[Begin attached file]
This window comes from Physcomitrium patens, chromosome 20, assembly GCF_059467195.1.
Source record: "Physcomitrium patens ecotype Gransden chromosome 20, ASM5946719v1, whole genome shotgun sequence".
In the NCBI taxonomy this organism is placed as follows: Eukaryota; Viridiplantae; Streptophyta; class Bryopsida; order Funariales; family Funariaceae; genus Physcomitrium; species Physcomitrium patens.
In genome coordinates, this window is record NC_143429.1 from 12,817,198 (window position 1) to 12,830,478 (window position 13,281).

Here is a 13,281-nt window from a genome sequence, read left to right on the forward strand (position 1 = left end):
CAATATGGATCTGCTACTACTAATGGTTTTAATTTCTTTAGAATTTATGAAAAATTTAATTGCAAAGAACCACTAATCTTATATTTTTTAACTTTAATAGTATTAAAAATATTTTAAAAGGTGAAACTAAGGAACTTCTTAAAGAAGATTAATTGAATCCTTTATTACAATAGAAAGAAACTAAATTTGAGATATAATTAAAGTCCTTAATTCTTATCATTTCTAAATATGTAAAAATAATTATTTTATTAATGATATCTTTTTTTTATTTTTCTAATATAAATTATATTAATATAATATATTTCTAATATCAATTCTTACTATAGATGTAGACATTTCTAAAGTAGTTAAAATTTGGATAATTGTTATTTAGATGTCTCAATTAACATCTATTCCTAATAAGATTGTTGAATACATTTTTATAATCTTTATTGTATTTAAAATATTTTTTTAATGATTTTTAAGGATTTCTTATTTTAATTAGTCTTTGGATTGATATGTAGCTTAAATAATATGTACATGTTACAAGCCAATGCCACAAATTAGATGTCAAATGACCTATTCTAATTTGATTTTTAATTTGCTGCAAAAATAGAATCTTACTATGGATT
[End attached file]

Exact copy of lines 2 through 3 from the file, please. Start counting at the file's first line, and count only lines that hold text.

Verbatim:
Source record: "Physcomitrium patens ecotype Gransden chromosome 20, ASM5946719v1, whole genome shotgun sequence".
In the NCBI taxonomy this organism is placed as follows: Eukaryota; Viridiplantae; Streptophyta; class Bryopsida; order Funariales; family Funariaceae; genus Physcomitrium; species Physcomitrium patens.